Poland set to lose out on Just Transition Funds over refusal to close Turów coal mine

Daily fines of more than half a million euros are unlikely to convince Poland to close a coal mine at Turów, close the Czech and German borders, say environmental groups.

Another week, another ruling against Poland from Europe’s top court.

On September 20, the European Court of Justice (ECJ) ordered Poland to pay a fine of 500,000 euros for each day it continues extracting coal at an open-pit mine near Turów, close to the country’s borders with both Czechia and Germany.

The Czech government had requested the court fine the Polish government five million euros per day.

In May, the European Commission ordered Poland to halt operations at the Turów mine following a lawsuit brought by Czechia.

Poland has so far failed to comply with the order and the Polish government said in a statement Monday it would continue to do so, even though the ECJ ruling means it will have to pay the daily penalty.

“The Polish government will not close the mine. From the very beginning, we were of the opinion that the suspension of the works of the mine in Turów would threaten the stability of the Polish power system,” said Polish Government Spokesperson Piotr Mueller in a statement.

Damaging water supplies

The Czech government’s lawsuit against Poland, filed in February, has widened a dispute between the two countries related to the environmental costs of coal mining. The Czechs have said mining at Turów is sucking up water supplies and damaging Czech communities.

“The Polish government has so far refused reasonable requests to stop its Turów mine from damaging the water and homes of citizens in Czechia and Germany. Ignoring a court order is outrageous,” says Zala Primc, a campaigner at the environmental pressure group Europe Beyond Coal.

“The Polish government needs to immediately halt destructive mining, and address the underlying issues around Turow’s legality and impacts on water supplies. It needs to plan a fair closure of Turów, and the rest of its coal industry, by 2030 at the latest.”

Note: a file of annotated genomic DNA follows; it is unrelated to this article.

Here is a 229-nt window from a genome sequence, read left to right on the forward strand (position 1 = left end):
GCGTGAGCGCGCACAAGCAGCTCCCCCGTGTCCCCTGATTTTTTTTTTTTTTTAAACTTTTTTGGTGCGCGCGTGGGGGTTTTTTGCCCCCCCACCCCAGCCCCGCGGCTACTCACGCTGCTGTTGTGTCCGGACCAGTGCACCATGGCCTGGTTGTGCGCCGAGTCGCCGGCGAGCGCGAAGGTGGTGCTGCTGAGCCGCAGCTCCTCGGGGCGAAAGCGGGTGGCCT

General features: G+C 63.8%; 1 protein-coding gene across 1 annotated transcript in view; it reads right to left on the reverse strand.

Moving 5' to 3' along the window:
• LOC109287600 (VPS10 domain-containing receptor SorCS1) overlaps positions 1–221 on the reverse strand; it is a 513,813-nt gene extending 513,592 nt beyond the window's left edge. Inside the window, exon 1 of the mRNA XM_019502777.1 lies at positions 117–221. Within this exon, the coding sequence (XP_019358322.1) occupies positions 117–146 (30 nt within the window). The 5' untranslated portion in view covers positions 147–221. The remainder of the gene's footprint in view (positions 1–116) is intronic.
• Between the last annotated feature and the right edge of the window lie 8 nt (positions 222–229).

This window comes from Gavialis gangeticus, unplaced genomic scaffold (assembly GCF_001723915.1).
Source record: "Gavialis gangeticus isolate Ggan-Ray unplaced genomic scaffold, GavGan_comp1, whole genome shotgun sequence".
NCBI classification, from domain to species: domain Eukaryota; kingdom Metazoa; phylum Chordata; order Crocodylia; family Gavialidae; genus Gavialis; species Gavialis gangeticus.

Poland had hoped to negotiate a settlement with the Czechs that would allow the mine to remain open, but months of talks have yet to bring about a resolution.

According to Petra Urbanova, a lawyer at the Czech office of Frank Bold, which specialises in social and environmental disputes, the ECJ ruling is the first of its kind.

However, she says that it will likely will not be enough to protect Czech citizens from damage caused by Turów.

“The Polish government has made it abundantly clear: it has no intention of telling PGE [the state-owned power company that owns Turów] to halt operations at the mine, and is willing to absorb a fine ten times the size.

“Should the Polish government continue to refuse to comply, the European Court of Justice and European Commission must use the other levers at their disposal to convince Poland to comply, or a precedent will be set, whereby countries can simply buy their way around EU law,” says Urbanova.

Just Transition Funds at stake

The Polish government’s refusal to back down may also jeopardise its ability to access Just Transition Funds, non-reimbursable grants that are the European Union’s key tool to support regions most affected by the transition towards climate neutrality.

The Just Transition Fund has an overall budget of 17.5 billion euros for 2021-27.

“The money that the Polish government will waste paying this fine would be better spent helping the people living in the Zgorzelec region justly transition to new jobs,” says Katarzyna Kubiczek, project manager from the Polish ecological association EKO-UNIA.

“Unfortunately, the failure by the Polish government and PGE to plan for this inevitable change means that not only is money being wasted on fines, they will also lose far larger amounts of financial support from the Just Transition Fund.”

“It’s not too late for PGE to change its mind about Turów and start planning for an earlier closure of the plant and mine complex, but the region has already fallen behind the likes of Eastern Wielkopolska, which is making good strides towards being coal-free by 2030,” adds Kuba Gogolewski of Fundacja Rozwój TAK – Odkrywki NIE, another environmental group.

“Further conflict benefits nobody. The fines will fall on Polish taxpayers, PGE will inevitably face further legal challenges from Czech civil society, and the Bogatynia region [in which Turów is located] will soon realise it’s been hung out to dry.”

According to the International Energy Agency, 80 per cent of Poland’s domestic energy came from coal in 2019, compared to 54 per cent in the Czech Republic and 43 per cent in Germany.

In June, Poland’s Łódź region has announced that the European Union’s most polluting coal plant, Bełchatów, will close by 2036 and its mines – also owned by PGE – by 2038.

Bełchatów has pumped more than one billion tonnes of CO2 into the atmosphere since 1982.

Under the closure plan, lignite-burning at Bełchatów would be reduced by 80 per cent by 2030 and stopped outright by 2036: not soon enough, say environmental campaigners.

“PGE wants to spin this announcement as an example of it helping the Łódź region to access the EU Just Transition Fund. In reality, Bełchatów’s closure is being forced upon PGE by coal’s demise and will inevitably come this decade, not the next,” says Joanna Flisowska, head of the climate and energy unit at Greenpeace Poland.

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